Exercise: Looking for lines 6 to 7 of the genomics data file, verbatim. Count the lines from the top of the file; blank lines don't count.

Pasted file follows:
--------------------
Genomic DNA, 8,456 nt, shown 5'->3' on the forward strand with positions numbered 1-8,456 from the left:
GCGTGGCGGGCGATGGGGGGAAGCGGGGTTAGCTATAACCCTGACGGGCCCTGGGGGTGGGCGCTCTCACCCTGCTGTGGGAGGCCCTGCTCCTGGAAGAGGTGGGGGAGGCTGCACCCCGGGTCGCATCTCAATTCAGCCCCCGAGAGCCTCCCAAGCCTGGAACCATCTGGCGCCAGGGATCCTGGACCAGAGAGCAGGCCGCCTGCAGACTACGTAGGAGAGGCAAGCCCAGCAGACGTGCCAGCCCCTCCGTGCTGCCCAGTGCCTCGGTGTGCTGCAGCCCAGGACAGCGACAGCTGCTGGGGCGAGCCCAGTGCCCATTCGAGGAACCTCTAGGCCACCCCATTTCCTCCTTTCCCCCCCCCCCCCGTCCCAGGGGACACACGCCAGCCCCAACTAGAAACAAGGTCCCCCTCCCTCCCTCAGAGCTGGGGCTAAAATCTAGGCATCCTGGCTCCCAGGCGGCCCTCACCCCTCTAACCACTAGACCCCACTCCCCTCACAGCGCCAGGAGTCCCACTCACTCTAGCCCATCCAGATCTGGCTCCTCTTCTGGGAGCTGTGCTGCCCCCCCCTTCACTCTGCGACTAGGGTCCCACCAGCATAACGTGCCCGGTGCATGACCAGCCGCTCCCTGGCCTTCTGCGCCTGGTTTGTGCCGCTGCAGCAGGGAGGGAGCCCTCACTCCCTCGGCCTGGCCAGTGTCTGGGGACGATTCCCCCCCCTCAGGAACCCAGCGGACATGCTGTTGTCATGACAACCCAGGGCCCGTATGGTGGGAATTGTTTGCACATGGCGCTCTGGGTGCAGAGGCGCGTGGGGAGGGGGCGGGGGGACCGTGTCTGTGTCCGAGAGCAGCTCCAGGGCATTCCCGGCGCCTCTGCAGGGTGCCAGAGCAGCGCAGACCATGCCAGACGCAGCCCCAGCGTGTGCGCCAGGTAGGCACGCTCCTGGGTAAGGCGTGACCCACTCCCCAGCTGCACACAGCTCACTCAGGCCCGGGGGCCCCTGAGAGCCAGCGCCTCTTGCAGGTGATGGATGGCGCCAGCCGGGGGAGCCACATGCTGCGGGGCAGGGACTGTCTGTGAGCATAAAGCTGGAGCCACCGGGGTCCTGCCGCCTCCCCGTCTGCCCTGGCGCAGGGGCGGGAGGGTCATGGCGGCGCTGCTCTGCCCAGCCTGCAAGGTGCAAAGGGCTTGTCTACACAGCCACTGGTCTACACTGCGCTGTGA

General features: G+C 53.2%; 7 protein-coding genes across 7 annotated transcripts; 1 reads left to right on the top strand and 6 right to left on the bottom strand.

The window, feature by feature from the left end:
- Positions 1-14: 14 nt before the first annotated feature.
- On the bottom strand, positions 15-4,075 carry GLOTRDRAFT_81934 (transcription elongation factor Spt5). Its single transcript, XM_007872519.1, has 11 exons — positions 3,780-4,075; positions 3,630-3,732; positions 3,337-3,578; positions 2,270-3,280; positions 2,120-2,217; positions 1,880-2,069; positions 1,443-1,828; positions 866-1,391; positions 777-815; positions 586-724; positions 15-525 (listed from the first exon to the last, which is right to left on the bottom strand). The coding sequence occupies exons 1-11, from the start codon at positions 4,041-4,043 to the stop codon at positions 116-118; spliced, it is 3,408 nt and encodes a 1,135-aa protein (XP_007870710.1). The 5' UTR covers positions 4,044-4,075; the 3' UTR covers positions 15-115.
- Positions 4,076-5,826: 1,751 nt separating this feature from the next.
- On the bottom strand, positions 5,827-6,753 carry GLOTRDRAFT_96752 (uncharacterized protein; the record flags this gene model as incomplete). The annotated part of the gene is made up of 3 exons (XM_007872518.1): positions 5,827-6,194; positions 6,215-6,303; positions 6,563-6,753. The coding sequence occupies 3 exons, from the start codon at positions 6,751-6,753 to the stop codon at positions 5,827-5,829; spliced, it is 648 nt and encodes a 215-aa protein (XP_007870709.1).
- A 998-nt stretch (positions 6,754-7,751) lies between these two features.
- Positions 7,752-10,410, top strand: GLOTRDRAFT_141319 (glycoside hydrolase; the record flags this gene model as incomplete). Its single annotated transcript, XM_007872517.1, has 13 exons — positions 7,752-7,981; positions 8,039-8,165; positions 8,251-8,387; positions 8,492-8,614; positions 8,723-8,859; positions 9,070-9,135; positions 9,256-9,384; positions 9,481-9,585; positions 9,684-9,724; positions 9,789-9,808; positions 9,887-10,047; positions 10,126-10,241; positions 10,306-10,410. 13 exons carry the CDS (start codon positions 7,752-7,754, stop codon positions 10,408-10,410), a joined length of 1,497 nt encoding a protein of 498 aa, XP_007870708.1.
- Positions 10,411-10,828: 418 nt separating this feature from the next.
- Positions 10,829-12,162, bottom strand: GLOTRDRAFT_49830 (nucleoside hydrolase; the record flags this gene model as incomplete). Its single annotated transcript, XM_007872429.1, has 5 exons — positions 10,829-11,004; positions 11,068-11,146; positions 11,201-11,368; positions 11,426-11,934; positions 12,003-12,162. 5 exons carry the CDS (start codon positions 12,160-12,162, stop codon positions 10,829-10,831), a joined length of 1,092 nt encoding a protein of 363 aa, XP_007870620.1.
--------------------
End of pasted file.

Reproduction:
- On the bottom strand, positions 15-4,075 carry GLOTRDRAFT_81934 (transcription elongation factor Spt5). Its single transcript, XM_007872519.1, has 11 exons — positions 3,780-4,075; positions 3,630-3,732; positions 3,337-3,578; positions 2,270-3,280; positions 2,120-2,217; positions 1,880-2,069; positions 1,443-1,828; positions 866-1,391; positions 777-815; positions 586-724; positions 15-525 (listed from the first exon to the last, which is right to left on the bottom strand). The coding sequence occupies exons 1-11, from the start codon at positions 4,041-4,043 to the stop codon at positions 116-118; spliced, it is 3,408 nt and encodes a 1,135-aa protein (XP_007870710.1). The 5' UTR covers positions 4,044-4,075; the 3' UTR covers positions 15-115.
- Positions 4,076-5,826: 1,751 nt separating this feature from the next.